The Eight Best Concerts in New York This Week, 5/04/15


For more shows throughout the weekend, check out our New York Concert Calendar, which we update daily.

Monday, 5/04
Baby’s All Right
8 p.m., $12 – $15
One of the U.K’s most hotly tipped acts for 2015, Liverpudlian singer/songwriter Holly Lapsley Fletcher (a/k/a Låpsley) has been winning fans with her chilled-out and understated electronica over the past couple of years. Last year’s debut, the minimal Monday EP, was recorded in her bedroom while, at 17-years-old, she studied for her high school A-Levels. That earned the artist, who is classically trained in piano, oboe, and violin, an invite to play Glastonbury, which was followed up early this year with the soulful Understudy EP. The show has sold out, but tickets are available on the secondary market. — Karen Gardiner

The Reverend Peyton’s Big Damn Band
Bowery Electric
7:30 p.m., $12 – $15
When the washboard, drums, and steel-guitar trio The Reverend Peyton’s Big Damn Band released its debut, The Pork ‘n’ Beans Collection, in 2004, it wasn’t hopping aboard a trend. They were just a young group of twenty-somethings fascinated by roots and blues, members of the tribe that was part of the percolation for what is now known as the Americana roots movement. In the last decade, they seem to have remained off the road just long enough to record 8 LPs, including January’s So Delicious. Though their records haven’t cracked the general public’s consciousness yet, their live show, fueled by the Reverend’s soulful bellows and Breezy’s scissor-hands on the washboard, is a sweaty force to behold. — Chris Kornelis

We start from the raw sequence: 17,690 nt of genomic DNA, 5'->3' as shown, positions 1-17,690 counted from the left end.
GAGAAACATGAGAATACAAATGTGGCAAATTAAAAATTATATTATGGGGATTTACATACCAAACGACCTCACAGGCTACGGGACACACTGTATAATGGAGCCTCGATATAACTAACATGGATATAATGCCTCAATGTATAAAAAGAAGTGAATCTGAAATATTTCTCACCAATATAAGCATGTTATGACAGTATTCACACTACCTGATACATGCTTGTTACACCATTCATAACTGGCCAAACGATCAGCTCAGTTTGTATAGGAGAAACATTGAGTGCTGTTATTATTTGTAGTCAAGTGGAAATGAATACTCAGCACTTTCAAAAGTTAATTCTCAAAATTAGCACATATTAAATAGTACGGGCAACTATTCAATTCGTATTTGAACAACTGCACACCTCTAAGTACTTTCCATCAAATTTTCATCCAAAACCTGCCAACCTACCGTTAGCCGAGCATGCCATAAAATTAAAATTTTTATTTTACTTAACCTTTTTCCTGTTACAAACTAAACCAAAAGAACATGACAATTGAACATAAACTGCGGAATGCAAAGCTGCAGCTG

Tuesday, 5/05
Joe’s Pub
9:30 p.m., $14
A marvelous mashup that consistently transcends its source material, guitarist Jon Madof’s 2013 Tzadik Records debut combined Rabbi Shlomo Carlebach’s ecstatic Jewish music with Fela Kuti’s swaggering Afrobeat sound. He followed it up last year with Adramelech: Book of Angels 22, which applies the same strategy. Madof’s 13-piece jazz-rock steamroller adds a spiritual component missing from Fela’s audio activism while beefing up Carlebach’s and Zorn’s melodies with heavy horns and drums to create some of the brainiest spiritual music extant. — Richard Gehr

Wednesday, 5/06
Hollis Brown
Webster Hall
9 p.m., $10 – $12
Queens has been passed over enough times to make it the new Egypt, but there’s glimmer and promise coming out of the I’ve-heard-great-things-but-never-been borough. Take Queens-natives Hollis Brown, for example. Stylistically they’re a folk rock fivesome (a combo that suits their Dylan-referencing band name well) with Mike Montali’s soft, sweet vocals acting as a smooth counter to the band’s casual-alternative country musicianship. This upcoming Webster Hall appearance will serve as the release party for their sophomore record 3 Shots and hopefully for their future number three album release they can celebrate in a venue just as notable but located across the East River closer to home. — Silas Valentino

Thursday, 5/07